When we first got there, we had to pick our jaws up off the floor and pretend like we fit in. Ha! It was gorgeous, and ELEGANT. We noticed the hand-painted tiles on the floor of the bathroom, the floor-to-ceiling windows that opened out onto a balcony overlooking the rolling Tuscan hills. There was an adorable garden with little tables for two where we ate breakfast and had several glasses of wine during our stay. Right outside our room there was a shared sitting room where you can play chess (...who has time for chess on the reg?) and enjoy a cocktail. The bar looked like a scene out of the roaring 20's. Everything about this place felt like a breath of fresh air.

Click through all the pictures below:

The first day, Michael and I took a cooking class with their chef where we learned to make handmade pasta, a rustic marinara sauce with fresh tomatoes from the garden, tender Veal Osso Buco, and classic Italian Tiramisu for dessert. We love cooking so this was a real treat for us, not to mention that all-you-can-drink wine was being served all afternoon. The pasta process was almost therapeutic. The chef gave us tips on how to chop vegetables correctly, how to find the best olive oil, and how to cook in-season. His broken English and the glasses of wine made it more of a lighthearted Italian experience rather than any sort of real cooking school. 

And we were great with that.

The next day we visited the Antinori Vineyard for lunch and a flight of local wines. The whole place reminded us of a James Bond movie -- the towering concrete building with a vineyard literally built on top of it. The entrance was lined with swirling barbed wire, and you can't help but to feel fancy (and underdressed) when you're there. We kept catching each other’s eye with that “play it cool” but “I can’t believe we’re doing this” look.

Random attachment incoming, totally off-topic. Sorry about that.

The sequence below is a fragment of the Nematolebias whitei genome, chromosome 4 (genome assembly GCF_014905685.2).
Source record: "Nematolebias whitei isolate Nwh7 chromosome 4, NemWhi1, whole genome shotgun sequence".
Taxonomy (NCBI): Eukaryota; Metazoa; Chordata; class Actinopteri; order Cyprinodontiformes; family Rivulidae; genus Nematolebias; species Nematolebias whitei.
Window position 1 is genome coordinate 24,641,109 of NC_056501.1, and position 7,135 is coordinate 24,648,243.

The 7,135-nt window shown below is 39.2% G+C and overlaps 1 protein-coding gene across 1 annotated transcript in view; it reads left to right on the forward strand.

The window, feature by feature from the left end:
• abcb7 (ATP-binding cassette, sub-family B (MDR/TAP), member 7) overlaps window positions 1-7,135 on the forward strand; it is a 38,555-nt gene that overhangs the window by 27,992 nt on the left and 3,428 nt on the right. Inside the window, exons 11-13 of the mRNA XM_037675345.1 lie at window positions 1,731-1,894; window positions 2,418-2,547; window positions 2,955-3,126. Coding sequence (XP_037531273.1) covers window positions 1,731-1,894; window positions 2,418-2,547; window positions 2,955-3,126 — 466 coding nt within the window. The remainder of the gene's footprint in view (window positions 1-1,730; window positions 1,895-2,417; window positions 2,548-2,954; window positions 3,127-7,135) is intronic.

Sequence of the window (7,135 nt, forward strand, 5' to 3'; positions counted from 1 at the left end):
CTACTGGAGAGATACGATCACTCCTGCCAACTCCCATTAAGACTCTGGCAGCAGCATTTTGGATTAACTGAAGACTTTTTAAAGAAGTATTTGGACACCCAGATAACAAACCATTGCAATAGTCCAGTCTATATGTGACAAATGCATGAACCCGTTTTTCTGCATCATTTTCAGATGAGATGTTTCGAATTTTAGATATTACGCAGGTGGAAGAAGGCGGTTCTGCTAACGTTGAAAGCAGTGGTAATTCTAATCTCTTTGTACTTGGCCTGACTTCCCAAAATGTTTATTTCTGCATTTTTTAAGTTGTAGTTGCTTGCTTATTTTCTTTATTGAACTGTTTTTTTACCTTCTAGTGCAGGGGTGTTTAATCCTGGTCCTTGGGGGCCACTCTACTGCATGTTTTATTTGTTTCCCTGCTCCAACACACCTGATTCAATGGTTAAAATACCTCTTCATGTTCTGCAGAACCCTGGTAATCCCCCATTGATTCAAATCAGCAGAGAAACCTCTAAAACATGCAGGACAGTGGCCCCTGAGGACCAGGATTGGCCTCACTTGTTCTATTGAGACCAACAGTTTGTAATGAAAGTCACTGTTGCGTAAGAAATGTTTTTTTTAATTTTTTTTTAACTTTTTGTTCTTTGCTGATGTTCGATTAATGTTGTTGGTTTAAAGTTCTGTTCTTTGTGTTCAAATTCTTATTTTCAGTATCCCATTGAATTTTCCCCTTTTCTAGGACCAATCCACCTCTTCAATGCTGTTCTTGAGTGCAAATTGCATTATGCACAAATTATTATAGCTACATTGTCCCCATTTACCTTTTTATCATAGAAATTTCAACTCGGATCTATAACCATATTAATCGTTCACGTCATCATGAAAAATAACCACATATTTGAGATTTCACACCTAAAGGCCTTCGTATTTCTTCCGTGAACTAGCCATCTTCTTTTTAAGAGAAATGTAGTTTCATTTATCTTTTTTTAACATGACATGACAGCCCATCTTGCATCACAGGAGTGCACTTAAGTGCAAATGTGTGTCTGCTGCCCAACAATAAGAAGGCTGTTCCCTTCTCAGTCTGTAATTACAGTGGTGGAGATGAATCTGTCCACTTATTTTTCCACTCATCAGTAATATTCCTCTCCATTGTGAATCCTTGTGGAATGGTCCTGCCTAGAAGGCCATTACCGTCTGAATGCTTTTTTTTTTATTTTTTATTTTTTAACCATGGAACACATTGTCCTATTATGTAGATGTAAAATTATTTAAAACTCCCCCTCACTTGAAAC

When you're trying to pack light for a 10-day road trip across Europe you don't typically bring a whole lot of fancy clothes. But man I was so glad I brought that one dress.

On our last night, we cuddled up in our room, opened the floor-to-ceiling windows to our balcony, and we watched Under The Tuscan Sun (my first time ever seeing it). We laughed, we cried. It was absolutely perfect.

The next morning we picked out a case of local wine to preserve all the dreamy memories (never gotten a case of wine and headed on our way to the train station. As sad as we were to leave we could LITERALLY not afford one more night (hehe). So we got the heck out of there and headed to Rome where our hotel was tiny and crappy, which is pretty much what we can actually afford.

So here's my blog tribute, to hoping that we’ll be able to return one day, but grateful for the beautiful moments we had there.

As beautiful and extravagant as Villa Bordoni was, there was something more that really impacted us when we were there. 


We all have an everyday pace that is so fast-- it never stops. We can even feel guilty for having a lazy Saturday. But everything about the place was designed to help you retreat for a day or two from the usual stresses of life and just be. I don't just think that's nice--I think it's necessary.

Up until this trip, Michael and I hadn't really taken a vacation, we were always traveling for work. As wonderful as that can be, and as blessed as we were to be able to travel together for work, we realized we had never really de-stressed and enjoyed ourselves like we did there. 

But I don't think we were able to relax just because Villa Bordoni was a swanky place to vacation.

I think you can tune into that feeling wherever you decide to go. Maybe it's a retreat to the mountains or to the beach for a weekend. Maybe it's a stay-cation at home. Maybe it's saving airline points and eating Ramen Noodles instead of eating out so that you can go live it up for a weekend. Go somewhere you've always wanted to go, or buy a bottle of $30 champagne because there's something worth celebrating.

I know it's not possible to do this stuff all that often, or to rush off to Italy, but it is always possible to enjoy yourself, be grateful, and relax. I hope we all decide to do that sometime soon.